TMJ Special Interview: Michael Lawson Discusses His Current Role With WP Council
New Woodland Park Acting City Manager Michael Lawson faced the spotlight of TMJ News last week during a detailed interview, as the new head boss outlined his stand on key community issues and his adjustment to the new position
Lawson was hired as the WP assistant manager shortly before former City Manager Darrin Tangeman left his post for a job in Truro, Massachusetts last December. Lawson’s first day on the job was October 19. But after Tangeman’s departure, Lawson was appointed as “acting city manager.”
According to a press release, “Lawson comes to the city with experience and a proven track record of success in local government. Prior to accepting this position, Michael (Lawson) worked for the city of San Diego as a Management Analyst, and then with the city of Aurora for more than 12 years in various roles: Manager of City-Wide Special Projects, Interim Community Development Manager, Interim City Clerk, Finance and Budget Program Manager and Finance and Budget Program Administrator.”
His appointment marked the first time the city had a permanent assistant city manager as this position was often held in the past by the city clerk, or by other city officials.
Asked what issues he believes need top attention this year, Lawson responded, “We have a number of key areas we’ll be focusing on as staff in this new year. It’s hard to put them in a priority order, as each of them impact different parts of our community and our organization in different ways. I will say that as I’ve shared with our council, staff, and several members of our community, my greatest ambition for the city of Woodland Park is to build trust between the city and our community. For me personally, trust is built through constant communication and openness. I believe the city government does great work already and delivers strong value for money to taxpayers.”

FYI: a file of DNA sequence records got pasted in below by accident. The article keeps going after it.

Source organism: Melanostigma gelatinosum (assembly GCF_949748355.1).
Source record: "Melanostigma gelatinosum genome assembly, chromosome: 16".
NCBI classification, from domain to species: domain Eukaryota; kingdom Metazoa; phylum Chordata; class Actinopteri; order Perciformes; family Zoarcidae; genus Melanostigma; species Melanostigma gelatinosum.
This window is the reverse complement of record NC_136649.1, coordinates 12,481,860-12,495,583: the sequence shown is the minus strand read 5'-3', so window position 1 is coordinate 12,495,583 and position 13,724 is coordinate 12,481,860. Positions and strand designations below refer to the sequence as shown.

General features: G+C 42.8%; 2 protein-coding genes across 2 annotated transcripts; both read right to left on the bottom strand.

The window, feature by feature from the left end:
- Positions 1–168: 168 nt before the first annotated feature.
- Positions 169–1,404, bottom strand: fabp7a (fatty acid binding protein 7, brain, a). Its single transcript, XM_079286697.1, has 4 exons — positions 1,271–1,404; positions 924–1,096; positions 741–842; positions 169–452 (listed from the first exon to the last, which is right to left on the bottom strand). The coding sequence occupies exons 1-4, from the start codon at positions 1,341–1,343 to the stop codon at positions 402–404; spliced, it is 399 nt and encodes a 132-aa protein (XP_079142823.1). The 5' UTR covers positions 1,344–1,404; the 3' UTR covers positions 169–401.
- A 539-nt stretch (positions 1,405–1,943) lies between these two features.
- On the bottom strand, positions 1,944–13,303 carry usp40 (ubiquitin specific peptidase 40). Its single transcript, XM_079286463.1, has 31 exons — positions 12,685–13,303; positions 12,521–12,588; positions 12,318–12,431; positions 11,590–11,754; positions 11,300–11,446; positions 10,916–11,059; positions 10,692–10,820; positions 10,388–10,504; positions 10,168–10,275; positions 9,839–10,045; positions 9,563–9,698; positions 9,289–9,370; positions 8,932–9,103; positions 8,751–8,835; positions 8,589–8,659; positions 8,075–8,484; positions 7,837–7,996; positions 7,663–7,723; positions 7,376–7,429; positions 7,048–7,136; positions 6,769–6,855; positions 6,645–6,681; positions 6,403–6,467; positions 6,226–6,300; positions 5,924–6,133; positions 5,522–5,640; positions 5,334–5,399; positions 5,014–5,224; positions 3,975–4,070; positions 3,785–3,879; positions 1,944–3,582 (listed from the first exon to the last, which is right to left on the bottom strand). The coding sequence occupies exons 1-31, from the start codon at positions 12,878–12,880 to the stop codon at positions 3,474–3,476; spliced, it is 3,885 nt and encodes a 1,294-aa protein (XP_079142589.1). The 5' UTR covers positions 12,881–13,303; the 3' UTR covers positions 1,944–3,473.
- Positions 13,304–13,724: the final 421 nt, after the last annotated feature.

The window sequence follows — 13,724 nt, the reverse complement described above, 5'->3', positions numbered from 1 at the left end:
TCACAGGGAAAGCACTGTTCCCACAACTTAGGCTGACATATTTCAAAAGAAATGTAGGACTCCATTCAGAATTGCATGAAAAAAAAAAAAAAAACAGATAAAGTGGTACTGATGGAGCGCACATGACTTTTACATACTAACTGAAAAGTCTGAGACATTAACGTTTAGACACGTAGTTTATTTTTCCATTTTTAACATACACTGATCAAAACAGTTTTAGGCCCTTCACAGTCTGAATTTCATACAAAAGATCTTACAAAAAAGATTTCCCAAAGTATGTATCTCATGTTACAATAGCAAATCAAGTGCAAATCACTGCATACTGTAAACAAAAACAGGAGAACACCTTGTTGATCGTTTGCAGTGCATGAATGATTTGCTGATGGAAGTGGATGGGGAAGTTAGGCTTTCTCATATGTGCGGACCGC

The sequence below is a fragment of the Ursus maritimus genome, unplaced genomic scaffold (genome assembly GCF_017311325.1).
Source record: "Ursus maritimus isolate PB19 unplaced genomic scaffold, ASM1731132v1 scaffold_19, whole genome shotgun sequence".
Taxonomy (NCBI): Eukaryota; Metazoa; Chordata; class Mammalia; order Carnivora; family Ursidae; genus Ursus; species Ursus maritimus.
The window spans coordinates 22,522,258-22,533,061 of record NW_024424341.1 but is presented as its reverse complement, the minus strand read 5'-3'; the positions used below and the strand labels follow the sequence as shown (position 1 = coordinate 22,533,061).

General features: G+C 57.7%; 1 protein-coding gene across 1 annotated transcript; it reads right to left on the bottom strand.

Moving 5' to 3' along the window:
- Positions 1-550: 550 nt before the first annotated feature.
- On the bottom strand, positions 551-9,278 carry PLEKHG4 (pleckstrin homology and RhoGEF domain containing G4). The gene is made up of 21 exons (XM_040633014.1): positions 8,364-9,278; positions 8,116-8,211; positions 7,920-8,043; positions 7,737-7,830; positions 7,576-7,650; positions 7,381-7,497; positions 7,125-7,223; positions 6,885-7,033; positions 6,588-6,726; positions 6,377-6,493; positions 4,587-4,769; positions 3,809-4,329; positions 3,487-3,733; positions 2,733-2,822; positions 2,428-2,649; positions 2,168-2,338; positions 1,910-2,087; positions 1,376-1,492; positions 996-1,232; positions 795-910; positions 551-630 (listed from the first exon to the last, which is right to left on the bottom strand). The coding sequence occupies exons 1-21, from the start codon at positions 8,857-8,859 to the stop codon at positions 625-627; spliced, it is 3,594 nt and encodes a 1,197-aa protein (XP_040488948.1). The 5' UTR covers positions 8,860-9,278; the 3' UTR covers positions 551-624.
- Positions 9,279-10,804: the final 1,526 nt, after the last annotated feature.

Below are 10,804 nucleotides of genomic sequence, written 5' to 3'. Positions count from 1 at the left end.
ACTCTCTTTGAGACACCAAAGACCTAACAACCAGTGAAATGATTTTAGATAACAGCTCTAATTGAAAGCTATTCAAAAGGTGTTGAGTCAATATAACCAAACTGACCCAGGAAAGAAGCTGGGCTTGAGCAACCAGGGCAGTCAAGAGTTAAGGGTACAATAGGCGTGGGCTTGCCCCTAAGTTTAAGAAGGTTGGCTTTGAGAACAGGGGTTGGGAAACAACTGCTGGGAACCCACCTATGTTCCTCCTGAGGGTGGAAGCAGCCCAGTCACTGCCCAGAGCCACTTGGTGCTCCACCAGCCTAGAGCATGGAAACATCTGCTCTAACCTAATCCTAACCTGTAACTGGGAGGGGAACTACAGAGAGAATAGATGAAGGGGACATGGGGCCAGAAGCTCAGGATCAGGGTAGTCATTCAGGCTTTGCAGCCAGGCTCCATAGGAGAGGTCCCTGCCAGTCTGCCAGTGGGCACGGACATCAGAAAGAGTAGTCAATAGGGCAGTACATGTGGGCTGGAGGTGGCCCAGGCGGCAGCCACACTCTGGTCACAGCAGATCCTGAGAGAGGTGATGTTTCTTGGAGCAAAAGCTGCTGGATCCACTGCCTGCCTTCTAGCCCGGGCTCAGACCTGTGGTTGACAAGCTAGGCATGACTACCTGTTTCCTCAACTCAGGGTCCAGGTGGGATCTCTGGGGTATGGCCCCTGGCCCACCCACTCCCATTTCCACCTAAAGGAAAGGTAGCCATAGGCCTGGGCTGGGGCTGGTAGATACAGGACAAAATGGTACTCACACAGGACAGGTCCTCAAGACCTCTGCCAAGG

More Community Involvement and Better Communications With Citizens
The acting city manager also cited the importance of getting the citizens more involved in city projects and in increasing communication efforts. “I think there is more we can do to come alongside the community and show how we’re serving our residents and businesses, said Lawson.
And as part of this process, he hopes to increase communications online. “We can do things like better involving the community in important projects and making city processes easier-to-understand,” said the acting city manager. “We are making strides on that front through bringing online, “What’s Up Woodland Park”, our new community engagement platform (whatsupwoodlandpark.com). Our hope is that we can hear from all corners of our community about the things that matter most to Woodland Park. The city government belongs to the residents and we want to ensure the city is transparent and responsive.”
Lawson also discussed the upcoming comprehensive plan and plans to better market the city. The comp plan, often referred to as the master plan, is done every 10 years and often serves as a planning blueprint for the next decade. Lawson believes this effort is important and can enhance communication efforts and help get the word out about local businesses.